Paying for Law School - Law School As a Business Proposition

Written By ipink edy on Monday, July 15, 2013 | 8:17 PM


The importance of meeting the requirements for admission to a top-tier law school cannot be overstated. Put another way, if your credentials are not good enough to meet the requirements for admission to one of the top 100, or maybe even the top 50 law schools in America, you should seriously consider another line of work. Going to a bad law school may still allow you to become a lawyer, but it may also buy you some forms of debt-driven misery that you can't imagine or understand.

The truth is that most law students fund their educations with debt. Lots of debt. Much of the debt comes in the form of student loans. Unlike most other loans, student loans generally have to be repaid. Student loans are extremely difficult to discharge in bankruptcy.

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So, there are these loans. These loans are pretty huge. As an example, the sum of the out-of-state tuition and fees at the school in the town where I practice is $44,000.00 per year. That's tuition and fees. This does not include the cost of simple things like eating and a place to live.

Now, if Daddy has $150,000.00-$200,000.00 lying around and wants to send you for a legal education, it really doesn't matter whether you meet the requirements to get into a good law school or you are going to a bad law school. If you are going to law school on somebody else's dime, it's all good. You get to be a lawyer. It's not going to cost you anything but your time. That's great. Go for it.

But most of us don't have a Daddy who has $150,000.00-$200,000.00 lying around. Most of us take out these loans. Lots of them. And when the loans come due, you have to pay them. The problem is that most lawyers don't make much money, especially not right out of school, and paying back loans is insanely difficult if you don't make much money.

I'll give you an example. I went to a top-100 law school. A buddy of mine graduated with a job paying $30,000.00 per year. He had $100,000.00 in loans to pay when he graduated, and it broke his back for a long time. He was paying nearly half of his paycheck out in loan payments every month for the first few years of practice. He stayed thin by living on Ramen noodles. It wasn't much fun.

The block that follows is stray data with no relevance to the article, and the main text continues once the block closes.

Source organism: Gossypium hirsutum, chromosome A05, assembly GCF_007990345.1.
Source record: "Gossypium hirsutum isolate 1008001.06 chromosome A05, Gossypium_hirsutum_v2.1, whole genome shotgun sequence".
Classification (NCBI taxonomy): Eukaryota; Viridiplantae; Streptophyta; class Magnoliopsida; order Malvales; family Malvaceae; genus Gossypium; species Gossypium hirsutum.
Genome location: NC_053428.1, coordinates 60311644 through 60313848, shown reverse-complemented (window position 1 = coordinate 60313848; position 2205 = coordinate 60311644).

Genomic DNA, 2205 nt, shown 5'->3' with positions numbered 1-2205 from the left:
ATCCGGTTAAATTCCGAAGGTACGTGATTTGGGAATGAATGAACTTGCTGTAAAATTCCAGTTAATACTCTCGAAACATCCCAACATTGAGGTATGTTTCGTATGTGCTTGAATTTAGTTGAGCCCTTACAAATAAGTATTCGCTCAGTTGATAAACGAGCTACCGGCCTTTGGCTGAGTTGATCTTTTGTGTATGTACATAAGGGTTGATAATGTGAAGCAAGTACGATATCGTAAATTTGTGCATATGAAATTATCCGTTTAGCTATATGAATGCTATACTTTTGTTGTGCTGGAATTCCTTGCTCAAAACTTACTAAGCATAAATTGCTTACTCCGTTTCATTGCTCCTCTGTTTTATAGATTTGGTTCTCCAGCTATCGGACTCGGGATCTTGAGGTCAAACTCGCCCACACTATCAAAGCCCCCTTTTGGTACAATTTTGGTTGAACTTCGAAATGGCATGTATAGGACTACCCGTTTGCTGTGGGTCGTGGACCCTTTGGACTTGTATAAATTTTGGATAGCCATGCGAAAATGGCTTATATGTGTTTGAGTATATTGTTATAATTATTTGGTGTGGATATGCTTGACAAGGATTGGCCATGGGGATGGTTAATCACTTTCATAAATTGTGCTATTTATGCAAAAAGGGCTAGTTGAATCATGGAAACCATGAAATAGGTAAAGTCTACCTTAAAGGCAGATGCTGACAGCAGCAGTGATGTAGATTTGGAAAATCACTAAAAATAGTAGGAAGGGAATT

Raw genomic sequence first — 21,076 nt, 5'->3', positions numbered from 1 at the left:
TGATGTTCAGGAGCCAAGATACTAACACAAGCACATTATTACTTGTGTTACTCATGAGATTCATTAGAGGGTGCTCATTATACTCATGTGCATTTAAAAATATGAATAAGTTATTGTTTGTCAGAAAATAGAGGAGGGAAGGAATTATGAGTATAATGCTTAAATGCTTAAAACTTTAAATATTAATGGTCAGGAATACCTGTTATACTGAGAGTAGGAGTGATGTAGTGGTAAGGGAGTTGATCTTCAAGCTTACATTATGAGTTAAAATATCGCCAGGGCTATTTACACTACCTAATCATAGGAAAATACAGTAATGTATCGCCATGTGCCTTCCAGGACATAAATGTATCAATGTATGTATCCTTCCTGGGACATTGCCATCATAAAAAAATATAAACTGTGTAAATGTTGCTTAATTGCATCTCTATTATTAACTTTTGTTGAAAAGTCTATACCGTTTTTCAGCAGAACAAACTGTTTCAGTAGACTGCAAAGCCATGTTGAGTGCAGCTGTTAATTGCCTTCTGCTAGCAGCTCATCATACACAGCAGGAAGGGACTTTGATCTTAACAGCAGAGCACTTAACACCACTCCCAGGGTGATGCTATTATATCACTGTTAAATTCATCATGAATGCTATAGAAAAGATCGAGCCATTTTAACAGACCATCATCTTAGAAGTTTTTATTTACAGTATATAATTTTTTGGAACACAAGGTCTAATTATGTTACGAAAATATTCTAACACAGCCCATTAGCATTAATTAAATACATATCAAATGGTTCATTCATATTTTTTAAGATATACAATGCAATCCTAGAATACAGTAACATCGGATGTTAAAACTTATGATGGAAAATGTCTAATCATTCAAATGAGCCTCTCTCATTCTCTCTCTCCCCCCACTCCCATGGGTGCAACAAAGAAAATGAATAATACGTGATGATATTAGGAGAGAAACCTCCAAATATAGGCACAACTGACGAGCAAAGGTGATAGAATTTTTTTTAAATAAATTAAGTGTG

Now you might be thinking, "Well, most lawyers make more than that... it won't happen to me."

Yeah, and that's where you're wrong. When I graduated from college, the average student graduating in my major was making $50,000.00 per year. The average lawyer, across all experience levels in my state, was making $45,000.00. I remember these numbers very distinctly, in spite of the fact that it has been ten years, because they frightened me. Those numbers mean that there are lots and lots of lawyers out there who aren't making any money. The average lawyer isn't living the high life. The average lawyer has little income and lots of loans straight out of school. Now, the schools do a good job of hiding those averages so they can sell admission to unsuspecting victims.

You see, it turns out that the numbers that legal institutions quote on what their alumni are making in the job market are bogus. The way that they pump the numbers is to "forget" to get information from people who are unemployed or who aren't making much money. If you do what I did and start for six figures, the guys at the career service office make sure to get you to fill out the form, so that they include you in the numbers. If you are my buddy making a third of that, the career services office somehow forgets to provide the form.

So, the numbers are cooked. Lawyers are making less than you think they are, and it's particularly acute in the current recession.

Now, there is a way to beat the game... Maybe.

The dirty little secret of the law is that the top salaries for starting lawyers are concentrated at a handful of top schools. If you meet the requirements for admission to one of the top legal institutions, your chances of landing a job that will let you eat something other than Ramen noodles improve dramatically. You still have to do well at that law school, particularly in the really rough economy that we're seeing now, but there's hope.

The secret is a dirty secret because most of the bad schools that teach law won't tell you that they are bad law schools and their graduates are unemployed and starving. You don't find that out until you get out in the job market and learn it the hard way.


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